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ARRL Sweepstakes Contest, CW   2017   Nov 4   Claimed Score

Click on a call below for a list of all the contests for which that call sign is listed as an operator. Click on the [email] link to send an e-mail to the contester who posted the claimed score.

Call: K1LT
Operator(s): K1LT
Station: K1LT

Class: Single Op HP
QTH: Ohio EM89ps
Operating Time (hrs): 19.1
Radios: SO2R  

Summary:   Compare Scores
Total:866Sections79Total Score136,828


Club: Mad River Radio Club

Comments:     [email]     2017-11-06 11:50:04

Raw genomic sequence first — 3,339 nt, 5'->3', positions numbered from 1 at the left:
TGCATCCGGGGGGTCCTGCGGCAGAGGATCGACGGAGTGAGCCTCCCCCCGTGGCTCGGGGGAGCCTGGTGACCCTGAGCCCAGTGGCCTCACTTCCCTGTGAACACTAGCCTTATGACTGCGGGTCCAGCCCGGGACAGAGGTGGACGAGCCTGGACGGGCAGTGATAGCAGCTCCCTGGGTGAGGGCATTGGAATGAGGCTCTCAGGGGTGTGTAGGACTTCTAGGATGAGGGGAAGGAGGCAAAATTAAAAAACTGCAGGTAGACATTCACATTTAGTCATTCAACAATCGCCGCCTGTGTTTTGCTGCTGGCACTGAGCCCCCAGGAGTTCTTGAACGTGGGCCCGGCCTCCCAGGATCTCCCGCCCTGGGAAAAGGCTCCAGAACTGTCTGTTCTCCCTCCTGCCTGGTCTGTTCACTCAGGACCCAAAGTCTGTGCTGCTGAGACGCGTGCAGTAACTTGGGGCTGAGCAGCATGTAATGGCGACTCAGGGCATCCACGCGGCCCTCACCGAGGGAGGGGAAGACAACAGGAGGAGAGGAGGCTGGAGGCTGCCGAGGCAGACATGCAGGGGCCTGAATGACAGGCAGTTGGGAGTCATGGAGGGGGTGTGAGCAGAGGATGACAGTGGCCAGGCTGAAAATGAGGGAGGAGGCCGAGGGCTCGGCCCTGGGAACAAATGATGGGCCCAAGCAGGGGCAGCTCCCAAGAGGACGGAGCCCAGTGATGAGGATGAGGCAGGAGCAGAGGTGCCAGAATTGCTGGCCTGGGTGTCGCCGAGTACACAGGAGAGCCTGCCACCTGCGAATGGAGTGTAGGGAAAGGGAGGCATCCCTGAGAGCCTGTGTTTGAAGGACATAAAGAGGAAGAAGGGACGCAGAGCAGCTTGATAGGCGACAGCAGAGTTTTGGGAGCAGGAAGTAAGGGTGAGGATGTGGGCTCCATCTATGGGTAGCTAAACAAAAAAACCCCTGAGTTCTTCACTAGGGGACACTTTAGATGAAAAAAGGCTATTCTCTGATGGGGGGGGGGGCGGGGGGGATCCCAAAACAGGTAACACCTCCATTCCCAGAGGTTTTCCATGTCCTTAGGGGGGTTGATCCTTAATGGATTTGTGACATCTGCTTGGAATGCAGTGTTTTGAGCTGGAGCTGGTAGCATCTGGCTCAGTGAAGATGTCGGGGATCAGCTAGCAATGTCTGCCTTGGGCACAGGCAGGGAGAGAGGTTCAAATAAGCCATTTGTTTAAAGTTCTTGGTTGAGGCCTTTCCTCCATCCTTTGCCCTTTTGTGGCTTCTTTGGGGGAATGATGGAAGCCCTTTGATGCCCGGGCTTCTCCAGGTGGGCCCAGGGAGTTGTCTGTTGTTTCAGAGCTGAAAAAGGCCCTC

The weeks leading up to the 2017 ARRL November Sweepstakes found me in sort of a quandary. I've been working on a fascinating project at work which introduces some new technology that I have also been applying to my 160 meter SDR activities. So at this point in my life, both the work and the hobby projects are much more interesting than a domestic contest. Blasphemy, I know, but for me new technology keeps contesting interesting. Since the new 160 meter technology project requires a working 160 meter station and Sweepstakes CW is sort of a low band contest, I figured some station maintenance might be motivational. I have been mostly ignoring the 12 Beverage antennas in favor of the phased array. But the Beverages are useful on 80 and 40 and Sweepstakes is mostly about the low bands. So Saturday afternoon I got all of the Beverages working again. The most difficult fault to find was the ground binding at the north end of the north/south 2-wire Beverage. This connection joins the stranded Beverage wire to the solid ground wire. Whereas unsoldered but tightly wrapped solid wires remain functional in the weather, it is hard to tightly wrap stranded wire. The joint had become an open circuit which made the south direction very dead. Note that instead of a "reflection transformer" I just tie one side of the Beverage to ground to deliberately create a differential-mode to common-mode transition. The other faults were the usual collection of slightly corroded F connectors. These are always resurrected for a few weeks by scraping the center pin (the copper clad steel wire center conductor) until shiny. Since my Beverage system is well beyond the prototype phase, it it probably time to trade easy coax disconnection for permanent, waterproof connections. The other problem I attempted to resolve seems to be inside the K3. Ever since one of the summer contests, (eclipse QSO party?) the K3 seems to have a new "self monitoring" mode. On CW, this mode sounds just like a sidetone in the headphone circuit (rear "line out" jack). On SSB, I hear my own voice. This signal is loud and interferes with effective SO2R operation. This behavior is different than the K3 "monitor" function accessible with the front panel knob - that audio always goes through the speaker, regardless of the use of the line out connector. Lots of Googling and reading of the manual did not reveal a means to turn off this extra monitor. My other older K3 does not produce this extra monitor signal. Anybody else observe this phenomenon? The contest itself started on a hopeful note. I found VY1AAA getting ready before the contest and made note of his frequency. After a few minutes into the contest I had the NT multiplier logged. CQing on 15 produced a modest rate and also produced PAC and AK multipliers fairly quickly. Since I expected PR and VI to be unavailable, I figured I was in good shape with regard to the hard-to-find multipliers. 20 meters was insanely crowded and 40 was fairly well packed. By the time I reached 80 meters, where I typically make almost half of my usual 1000 and some contacts, the rate was already slower than last year. Also, VE6 was missing. Furthermore, the amplifier insisted on play games with the temperature sensor and blower speed. The most irritating noise in the world is the grinding buzz-saw as the blower transitions from noisy to loud. From last year's soapbox I see I had the same complaint. Apparently, the temperature sensor weirdness has a band component because I don't remember much annoyance from the blower speed problem in other contests. Maybe the amplifier doesn't like 80 meters. Increasing the speed of the outboard fan to continuous severe whine is better than the cycling buzz-saw and kept the tubes particularly cool. Normally I can just sit on one frequency on 80 and rack up 400 QSOs, but this year I had to cycle between 40 and 80 to accumulate QSOs. I kept operating until I had more QSOs than last year at 0600Z and then stopped for the night. At that point, NNY, ND, NL, AB, PR and VI were missing. Since I was feeling very sleepy, I set the alarm for 6 hours rather than 5 hours. Since I slept an hour longer than last year, I missed a fair amount of the Sunday morning rush. By noon, I had all of the multipliers except VE6, NNY, PR and VI but about 40 QSOs behind last year. By 3pm I was ready to finish mowing the lawn. After mowing and flood-proofing the barn, I was about 120 QSOs behind. The rest of the evening was very slow. A run would be 3 QSOs in a row. The rest of the time was tune for 3 minutes, make a contact, and then tune some more. Also, the static was increasing as a storm front approached. When the band scope filled from MDS to MDS+40 db with solid noise from corona on both tribanders, I turned off the radio to watch buckets of rain blow past the window horizontally. The bright flash followed immediately by the loud kaboom suggested that my timing was good. Something nearby got hit, but it was at least half a mile away judging from the flash to boom delay. A little later, the power company kindly turned off the amplifier for me. When the storms subsided, I though I might try operating the last 20 minutes. At that point the keyboard wouldn't work! After much screwing with the computer, I decided that one of the USB controllers inside the computer had gone wacko. (Not the lightning - this problem has been developing for quite a while). I rearranged USB connections and replaced the USB keyboard with a good, old fashioned IBM Model M with a PS2 port, but it would not work until I discovered that I had to cycle power on the computer to wake up the PS2 port. By that time, the contest had ended. Equipment: K3/100, P3, Alpha 8410; K3/10, Hardrock 50 "barefoot"; homebrew keyers and SO2R boxes; 80 meter full sized vertical, 40 meter full sized vertical, 20-10 X7 up 101 feet and second X7 up 61 feet.